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3.0 out of 5 stars History without the warts, 7 Oct. 2012
This review is from: The Mongols: A History (Paperback)
Beware! Jeremiah Curtin's study of `The Mongols' is not an easy work to tackle but it does an excellent job. On the other hand, straightaway, there are good points - a detail chapter contents, an excellent index and a clear familiarity with his materials. You may find the first 78 pages (four chapters) hard going. Curtin is obviously dealing with the complexities of mythology and legend which come from largely oral sources. But, please, persist because you will find it worthwhile.
The opening pages describe the internecine warfare between various Mongol groups - I ignore the distinctions between Tatars, Uigars, Merkits and a myriad other unfamiliar names, just follow the name Temudjin, the key character. Life must have been hell for anybody blessed to be alive then and there - property stolen and destroyed, people casually murdered, wives seized and allocated to new husbands. It reminded me of Thomas Hobbes's dictum that, for primitive man, life was `nasty, brutish and short.' Gradually Temudjin emerges from this chaos, unites the Mongols under the title of Jinghis Khan. He's not an heroic character - arbitrary in judgement, sometimes spiteful and frequently wilful in decision, almost filled to the brim with megalomania - but he's very effective. So by 1212 the Mongols have launched an attack which was to destroy the Kin Empire in China. From now on there are fewer unfamiliar names - but geography and history remain awkward - and the style helps the reader handle the twists that fate had in store for mankind in the 13th century. He reign of misery and terror which Jinghis Khan and his son imposed on central Asia in the wars against the Kwaresmian Empire is summed up on Page 145. `When Jinghis returned to his birthplace Persia was left as a desert behind him...... "In those lands which Jinghis Khan ruined," exclaims the historian, "not one in a thousand is left of the people. Where a hundred thousand had lived before his invasion there are now scarce one hundred."' Note the uncited quotation; that is a major failing in the book - no references and few citations. Jinghis Khan died in 1227 and the picture given by Curtin is of a blood-drenched monster. Whatever benefits the Mongol Empire gave to mankind post-date his reign.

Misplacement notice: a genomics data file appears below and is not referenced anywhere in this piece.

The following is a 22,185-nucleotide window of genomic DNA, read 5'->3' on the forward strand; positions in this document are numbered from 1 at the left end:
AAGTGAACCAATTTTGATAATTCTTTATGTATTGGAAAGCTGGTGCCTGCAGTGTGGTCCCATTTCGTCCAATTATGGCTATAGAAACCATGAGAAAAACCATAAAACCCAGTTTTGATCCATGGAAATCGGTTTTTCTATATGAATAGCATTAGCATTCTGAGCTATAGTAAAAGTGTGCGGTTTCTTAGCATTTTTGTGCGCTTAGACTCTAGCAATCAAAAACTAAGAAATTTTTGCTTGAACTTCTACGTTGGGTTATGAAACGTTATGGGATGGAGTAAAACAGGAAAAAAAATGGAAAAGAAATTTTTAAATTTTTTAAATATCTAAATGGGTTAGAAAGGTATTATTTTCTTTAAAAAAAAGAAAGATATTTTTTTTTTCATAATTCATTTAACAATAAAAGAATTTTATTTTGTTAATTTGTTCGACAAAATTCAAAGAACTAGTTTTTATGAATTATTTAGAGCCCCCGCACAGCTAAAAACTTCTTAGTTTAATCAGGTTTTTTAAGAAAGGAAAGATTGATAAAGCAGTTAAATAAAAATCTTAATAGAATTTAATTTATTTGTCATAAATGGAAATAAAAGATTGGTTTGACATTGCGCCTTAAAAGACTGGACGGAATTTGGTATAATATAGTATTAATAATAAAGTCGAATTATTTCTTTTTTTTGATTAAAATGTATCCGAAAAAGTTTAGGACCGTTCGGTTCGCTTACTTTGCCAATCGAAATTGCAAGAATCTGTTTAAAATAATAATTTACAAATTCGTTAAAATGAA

Curtin spends pages 145-97 describing the miseries suffered by Persia and its neighbours during the thirty years following the downfall of Kwaresmian Empire. It's a long catalogue of treachery and massacre full of detail of a region sinking into anarchy and poverty. For a time Jelal-ud-din, the Kwaresmian heir, fought on in apparent heroic fashion but is finally dismissed by Curtin as `no statesman, he had neither forethought nor wisdom; attached to his whims he reconciled no man' (P. 171). Typically he was butchered in obscurity. One hero, described (pages 186-91), was the Uigur, Kurguz, owing his influence to the illiteracy of the Mongol rulers, who brought some order and reform out of chaos, despite the efforts of enemies both Mongol and conquered. In the end he was put to death by Hulagu, Jinghis Khan's grandson and rival in barbarity, which sums up the whole miserable period.
There's a detailed catalogue of the weird upheaval called the Assassin Commonwealth' (aka `the kingdom of murder') and its destruction by Hulagu in 1257 (Pages 197-246). Again. Don't expect analysis: it's pure complex narrative - Curtin has a good excuse in that most Assassin records were deliberately destroyed. I found this section unnervingly like contemporary events. Then Hulagu snuffed out the Abbasid Caliphate at Baghdad (Pages 247-66) and so what passed as a recognised authority in the Islamic world (if only by lip-service), which has still not been replaced to our day.